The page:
Researchers from Oregon Health and Science University in Portland have published an article on the evidence supporting treatment guidelines from the American Pain Society and American College of Physicians.

The recommendations are based on a review of published studies.

Chronic or subacute (greater than 4 weeks’ duration) low back pain

  • Good evidence that cognitive-behavioral therapy, exercise, spinal manipulation, and interdisciplinary rehabilitation are moderately effective.
  • Fair evidence that acupuncture, massage, yoga (Viniyoga), and functional restoration are effective for chronic low back pain.

Acute low back pain (less than 4 weeks’ duration)

  • Superficial heat (good evidence for moderate benefits)
  • Spinal manipulation (fair evidence for small to moderate benefits).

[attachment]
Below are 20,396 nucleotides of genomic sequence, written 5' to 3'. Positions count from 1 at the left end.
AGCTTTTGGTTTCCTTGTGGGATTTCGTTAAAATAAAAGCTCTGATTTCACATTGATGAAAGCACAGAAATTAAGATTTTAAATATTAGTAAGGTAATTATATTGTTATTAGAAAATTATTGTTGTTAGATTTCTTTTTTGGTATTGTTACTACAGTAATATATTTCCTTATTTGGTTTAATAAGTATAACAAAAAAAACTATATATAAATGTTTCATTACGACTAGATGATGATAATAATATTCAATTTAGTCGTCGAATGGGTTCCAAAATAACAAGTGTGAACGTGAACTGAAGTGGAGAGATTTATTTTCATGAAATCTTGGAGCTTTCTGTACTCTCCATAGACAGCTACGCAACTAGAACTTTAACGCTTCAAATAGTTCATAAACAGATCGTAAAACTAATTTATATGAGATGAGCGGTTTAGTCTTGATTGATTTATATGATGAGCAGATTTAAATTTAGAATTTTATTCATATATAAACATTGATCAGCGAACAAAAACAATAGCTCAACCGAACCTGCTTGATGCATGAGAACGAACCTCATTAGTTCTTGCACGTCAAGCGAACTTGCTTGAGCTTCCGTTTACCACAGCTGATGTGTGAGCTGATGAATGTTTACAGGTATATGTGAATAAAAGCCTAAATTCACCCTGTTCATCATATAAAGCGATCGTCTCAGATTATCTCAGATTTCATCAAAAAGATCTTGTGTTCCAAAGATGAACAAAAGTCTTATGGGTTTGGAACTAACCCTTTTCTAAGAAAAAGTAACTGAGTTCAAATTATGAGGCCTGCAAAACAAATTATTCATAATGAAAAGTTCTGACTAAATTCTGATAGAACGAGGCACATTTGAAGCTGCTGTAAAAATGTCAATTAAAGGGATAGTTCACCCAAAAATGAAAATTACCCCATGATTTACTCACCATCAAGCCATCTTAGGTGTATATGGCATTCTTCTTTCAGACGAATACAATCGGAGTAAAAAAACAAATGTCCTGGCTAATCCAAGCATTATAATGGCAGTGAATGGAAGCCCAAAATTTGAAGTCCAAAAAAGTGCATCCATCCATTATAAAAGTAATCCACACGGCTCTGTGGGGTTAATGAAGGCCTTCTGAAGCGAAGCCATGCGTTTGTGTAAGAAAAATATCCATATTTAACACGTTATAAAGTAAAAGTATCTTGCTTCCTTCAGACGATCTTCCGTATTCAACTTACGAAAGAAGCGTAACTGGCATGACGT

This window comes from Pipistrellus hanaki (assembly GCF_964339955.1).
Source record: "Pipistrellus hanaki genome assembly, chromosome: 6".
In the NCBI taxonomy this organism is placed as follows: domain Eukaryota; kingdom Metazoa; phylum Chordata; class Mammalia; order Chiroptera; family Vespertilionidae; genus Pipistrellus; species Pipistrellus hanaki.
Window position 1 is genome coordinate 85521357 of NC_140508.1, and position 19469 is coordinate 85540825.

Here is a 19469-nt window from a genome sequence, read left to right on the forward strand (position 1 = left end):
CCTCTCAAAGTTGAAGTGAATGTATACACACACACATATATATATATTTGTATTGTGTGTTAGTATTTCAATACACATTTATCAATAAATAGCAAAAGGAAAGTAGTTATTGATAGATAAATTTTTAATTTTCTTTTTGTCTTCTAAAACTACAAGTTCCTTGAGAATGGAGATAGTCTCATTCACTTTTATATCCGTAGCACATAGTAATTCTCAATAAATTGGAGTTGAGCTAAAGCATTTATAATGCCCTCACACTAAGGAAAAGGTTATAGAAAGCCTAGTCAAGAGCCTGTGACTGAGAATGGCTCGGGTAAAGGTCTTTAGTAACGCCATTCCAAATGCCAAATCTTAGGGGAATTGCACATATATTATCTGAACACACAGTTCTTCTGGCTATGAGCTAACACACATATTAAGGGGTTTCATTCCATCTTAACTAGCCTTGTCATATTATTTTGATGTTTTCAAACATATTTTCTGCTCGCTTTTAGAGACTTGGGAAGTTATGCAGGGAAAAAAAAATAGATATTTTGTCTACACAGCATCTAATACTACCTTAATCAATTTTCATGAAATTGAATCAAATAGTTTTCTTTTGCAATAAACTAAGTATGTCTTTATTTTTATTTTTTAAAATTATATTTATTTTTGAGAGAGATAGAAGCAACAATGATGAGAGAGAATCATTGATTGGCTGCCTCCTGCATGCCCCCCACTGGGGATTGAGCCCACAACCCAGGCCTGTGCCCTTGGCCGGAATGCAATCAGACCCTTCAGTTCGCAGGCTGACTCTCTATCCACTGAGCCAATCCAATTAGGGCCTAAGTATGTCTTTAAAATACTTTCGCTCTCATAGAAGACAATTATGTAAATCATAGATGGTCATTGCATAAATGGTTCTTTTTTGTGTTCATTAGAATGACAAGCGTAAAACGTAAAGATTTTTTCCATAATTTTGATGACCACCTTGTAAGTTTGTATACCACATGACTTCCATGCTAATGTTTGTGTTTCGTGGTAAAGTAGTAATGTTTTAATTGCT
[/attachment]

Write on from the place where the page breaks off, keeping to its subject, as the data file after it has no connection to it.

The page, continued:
The bottom line?
A summary of the guidelines by these associations is here.

There are lots of options, but no information on the optimal sequencing of therapies. In addition, according to the authors, methods for tailoring therapy to individual patients are in early stages of development.

1/23/08 10:39 JR

Hi, I’m JR

John Russo, Jr., PharmD, is president of The MedCom Resource, Inc. Previously, he was senior vice president of medical communications at, a complementary and alternative medicine website.